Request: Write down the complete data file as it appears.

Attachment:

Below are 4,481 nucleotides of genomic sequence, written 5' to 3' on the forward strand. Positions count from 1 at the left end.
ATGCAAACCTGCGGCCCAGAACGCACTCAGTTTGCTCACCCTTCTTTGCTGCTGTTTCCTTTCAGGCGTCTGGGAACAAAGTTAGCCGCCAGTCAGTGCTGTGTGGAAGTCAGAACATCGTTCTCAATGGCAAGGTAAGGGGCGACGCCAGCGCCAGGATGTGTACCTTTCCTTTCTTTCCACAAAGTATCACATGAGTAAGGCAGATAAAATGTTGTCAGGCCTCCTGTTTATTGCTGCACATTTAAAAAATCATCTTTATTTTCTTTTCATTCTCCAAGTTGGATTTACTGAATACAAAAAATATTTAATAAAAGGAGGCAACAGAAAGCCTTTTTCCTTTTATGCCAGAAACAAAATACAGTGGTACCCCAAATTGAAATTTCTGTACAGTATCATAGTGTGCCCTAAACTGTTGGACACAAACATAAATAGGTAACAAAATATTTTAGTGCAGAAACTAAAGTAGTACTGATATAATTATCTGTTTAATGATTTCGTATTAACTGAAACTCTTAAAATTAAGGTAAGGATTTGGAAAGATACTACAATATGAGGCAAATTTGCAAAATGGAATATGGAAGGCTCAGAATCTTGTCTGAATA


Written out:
Below are 4,481 nucleotides of genomic sequence, written 5' to 3' on the forward strand. Positions count from 1 at the left end.
ATGCAAACCTGCGGCCCAGAACGCACTCAGTTTGCTCACCCTTCTTTGCTGCTGTTTCCTTTCAGGCGTCTGGGAACAAAGTTAGCCGCCAGTCAGTGCTGTGTGGAAGTCAGAACATCGTTCTCAATGGCAAGGTAAGGGGCGACGCCAGCGCCAGGATGTGTACCTTTCCTTTCTTTCCACAAAGTATCACATGAGTAAGGCAGATAAAATGTTGTCAGGCCTCCTGTTTATTGCTGCACATTTAAAAAATCATCTTTATTTTCTTTTCATTCTCCAAGTTGGATTTACTGAATACAAAAAATATTTAATAAAAGGAGGCAACAGAAAGCCTTTTTCCTTTTATGCCAGAAACAAAATACAGTGGTACCCCAAATTGAAATTTCTGTACAGTATCATAGTGTGCCCTAAACTGTTGGACACAAACATAAATAGGTAACAAAATATTTTAGTGCAGAAACTAAAGTAGTACTGATATAATTATCTGTTTAATGATTTCGTATTAACTGAAACTCTTAAAATTAAGGTAAGGATTTGGAAAGATACTACAATATGAGGCAAATTTGCAAAATGGAATATGGAAGGCTCAGAATCTTGTCTGAATA